Saturday, May 1, 2010

Fourteen Reflections

(Premise: It's been damn long since I have written down something. I do probably have to rethink and reformulate a few of my thought processes [and my lifestyle in general] to finally start writing that first 2 chapters of a thesis I was thinking. Here were a few things I learned after mulling over the past 4 weeks of working outside the academic setting.)

1: Yes, I can live without the internet. For a day. You should try it too.
2: Karma down? Fuck it. Mobilizations down? Fuck me. Public participation should be the end-product of our private processes. Our motto should be LET US BE SEEN.
3: There's a lot of room for fixing public transportation sectors, and the first step is discouraging private transportation.
4: The obsession to work in solely non-partisan action is highly detrimental to more healthy politicization. Nonetheless, the watchman mentality, vigilance, should remain for accountability to be set. The term "watchdog" reeks of disciplinary non-thinking.
5: Citizens should not solely look at processes but in issues and ideas, and must mold civil societies into making them so.
6: The presumption of the law that everyone is innocent until proven guilty is prone to maintaining a liberal setting that permits injustices to normalize. Sovereign power and confrontations should be restored. Justice delayed is justice denied.
7: Growing trends within civil society institutions that acknowledge their ultimate incapacity to effect change outside public institutions should be sustained.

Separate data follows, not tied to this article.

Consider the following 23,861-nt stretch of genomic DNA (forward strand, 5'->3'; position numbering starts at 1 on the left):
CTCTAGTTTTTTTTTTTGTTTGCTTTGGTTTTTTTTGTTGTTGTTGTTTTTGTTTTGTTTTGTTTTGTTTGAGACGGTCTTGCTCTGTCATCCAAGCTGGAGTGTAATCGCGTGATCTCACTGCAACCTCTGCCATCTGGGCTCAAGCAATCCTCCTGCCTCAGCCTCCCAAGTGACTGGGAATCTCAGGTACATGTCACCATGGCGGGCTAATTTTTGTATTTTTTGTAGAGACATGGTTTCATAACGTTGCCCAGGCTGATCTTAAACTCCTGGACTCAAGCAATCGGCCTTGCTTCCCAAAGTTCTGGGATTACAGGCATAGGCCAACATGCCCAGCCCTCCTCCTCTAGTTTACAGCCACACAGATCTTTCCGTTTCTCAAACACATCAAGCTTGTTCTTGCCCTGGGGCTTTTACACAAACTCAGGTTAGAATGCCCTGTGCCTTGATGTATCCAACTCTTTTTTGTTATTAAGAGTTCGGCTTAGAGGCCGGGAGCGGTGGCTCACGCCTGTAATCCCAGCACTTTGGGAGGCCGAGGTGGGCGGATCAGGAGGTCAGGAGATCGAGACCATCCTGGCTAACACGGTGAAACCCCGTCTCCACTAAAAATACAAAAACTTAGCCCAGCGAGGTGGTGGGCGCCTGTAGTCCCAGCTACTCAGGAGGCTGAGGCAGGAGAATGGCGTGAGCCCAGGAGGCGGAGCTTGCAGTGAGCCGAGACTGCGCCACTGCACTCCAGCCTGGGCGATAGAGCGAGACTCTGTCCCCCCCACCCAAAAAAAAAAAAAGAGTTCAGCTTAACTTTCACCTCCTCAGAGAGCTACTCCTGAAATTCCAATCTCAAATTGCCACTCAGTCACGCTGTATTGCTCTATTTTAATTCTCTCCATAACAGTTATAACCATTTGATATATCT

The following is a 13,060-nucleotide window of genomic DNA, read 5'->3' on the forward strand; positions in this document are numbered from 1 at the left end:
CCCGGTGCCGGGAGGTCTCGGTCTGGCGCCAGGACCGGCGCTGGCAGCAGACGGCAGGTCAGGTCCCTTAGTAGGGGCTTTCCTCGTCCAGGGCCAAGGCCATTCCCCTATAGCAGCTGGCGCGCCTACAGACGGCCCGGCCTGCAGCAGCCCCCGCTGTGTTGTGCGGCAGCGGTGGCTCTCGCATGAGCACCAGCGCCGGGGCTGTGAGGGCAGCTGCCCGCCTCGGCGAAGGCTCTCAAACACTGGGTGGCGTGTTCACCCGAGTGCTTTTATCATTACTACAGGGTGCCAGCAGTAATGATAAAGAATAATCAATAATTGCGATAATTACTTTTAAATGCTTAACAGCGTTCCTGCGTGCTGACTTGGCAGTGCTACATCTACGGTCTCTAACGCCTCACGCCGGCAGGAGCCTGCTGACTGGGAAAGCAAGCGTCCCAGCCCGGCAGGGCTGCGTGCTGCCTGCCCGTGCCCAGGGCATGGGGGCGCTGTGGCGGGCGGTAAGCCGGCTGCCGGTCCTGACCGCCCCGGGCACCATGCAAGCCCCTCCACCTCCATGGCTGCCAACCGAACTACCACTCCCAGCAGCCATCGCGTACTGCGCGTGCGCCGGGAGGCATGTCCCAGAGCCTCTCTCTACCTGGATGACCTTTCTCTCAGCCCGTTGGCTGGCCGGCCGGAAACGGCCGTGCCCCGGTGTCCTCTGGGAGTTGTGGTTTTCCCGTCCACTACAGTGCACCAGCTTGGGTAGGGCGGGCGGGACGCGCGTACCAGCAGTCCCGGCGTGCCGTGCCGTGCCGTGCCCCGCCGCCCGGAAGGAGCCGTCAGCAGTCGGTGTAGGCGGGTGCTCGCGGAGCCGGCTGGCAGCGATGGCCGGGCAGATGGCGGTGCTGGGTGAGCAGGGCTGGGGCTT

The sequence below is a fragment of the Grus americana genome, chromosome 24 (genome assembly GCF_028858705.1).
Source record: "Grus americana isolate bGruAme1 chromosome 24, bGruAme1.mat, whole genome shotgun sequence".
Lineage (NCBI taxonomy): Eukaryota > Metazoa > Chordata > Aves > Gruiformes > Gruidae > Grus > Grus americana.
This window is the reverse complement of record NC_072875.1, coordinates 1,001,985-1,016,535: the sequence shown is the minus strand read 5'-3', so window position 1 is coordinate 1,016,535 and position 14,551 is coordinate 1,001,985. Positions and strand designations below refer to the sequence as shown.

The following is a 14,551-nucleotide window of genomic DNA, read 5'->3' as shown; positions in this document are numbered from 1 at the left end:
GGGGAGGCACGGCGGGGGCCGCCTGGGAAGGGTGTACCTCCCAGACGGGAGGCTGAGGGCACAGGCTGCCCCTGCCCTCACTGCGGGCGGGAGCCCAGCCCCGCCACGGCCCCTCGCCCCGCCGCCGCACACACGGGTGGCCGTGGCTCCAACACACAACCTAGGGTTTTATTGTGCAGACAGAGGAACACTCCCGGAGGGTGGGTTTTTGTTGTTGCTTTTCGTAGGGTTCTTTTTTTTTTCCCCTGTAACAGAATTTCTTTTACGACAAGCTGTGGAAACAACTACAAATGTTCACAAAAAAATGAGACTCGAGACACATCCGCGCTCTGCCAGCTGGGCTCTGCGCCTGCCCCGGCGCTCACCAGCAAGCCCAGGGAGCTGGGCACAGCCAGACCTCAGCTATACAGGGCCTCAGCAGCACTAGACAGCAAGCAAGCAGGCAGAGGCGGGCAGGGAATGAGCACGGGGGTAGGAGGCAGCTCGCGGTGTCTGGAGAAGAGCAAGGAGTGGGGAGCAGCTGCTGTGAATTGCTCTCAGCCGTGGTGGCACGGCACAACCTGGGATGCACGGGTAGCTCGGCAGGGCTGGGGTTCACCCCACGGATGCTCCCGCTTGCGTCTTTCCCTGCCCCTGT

8: The claim that politics is dirty should not be abhorred but is actually the intrinsic nature of interest consolidation. Mudslinging, however, is not, and mudslingers should be eliminated.
9: The use of progress and efficiency in political campaigns and rhetoric is anti-political: that is the province of bureaucratic processes. The fetish for modernization has screwed developing countries: it should be abandoned.
10: Bureaucracies are concerned with national housekeeping. Bureaucracies are for fast and efficiencies that are not open to argumentation. Our elective offices are designed to make these offices accountable to public interest.
11: Political maturity is about troubleshooting and thinking coupled with tempered guts. Therefore, BUREAUCRATIC ACUMEN ≠ POLITICAL MATURITY. To use bureuacratic acumen, track records and past merits as your criteria for electing a political office is stupid, anti-political, and anti-democratic (ERGO, SHUT UP, "COMPETENT CAMPS" and "THINKING CAMPS." Your elitist bearings are stinking.)
12: A healthy practice of politics does not concern itself with personalities, but persons. Not parties of convenience, but communes of ideologies and communities. Authoritarianism and totalitarianism should not be welcome if democracy is to be maintained. Ergo, what we should have is a STRONG LEGISLATURE. Any campaigns with NO STRONG LEGISLATIVE AGENDA, THEREFORE, SHOULD BE REJECTED.
13: Marxism is still the more exciting perspective, hands down. But a healthy dose of postmodernism is never bad.
14: If only education is not bound by bureaucratic requirements and thinking not a monopoly of leaders, perhaps our societies would be thinking better and more loving of their freedom to be willing to be bound by it.

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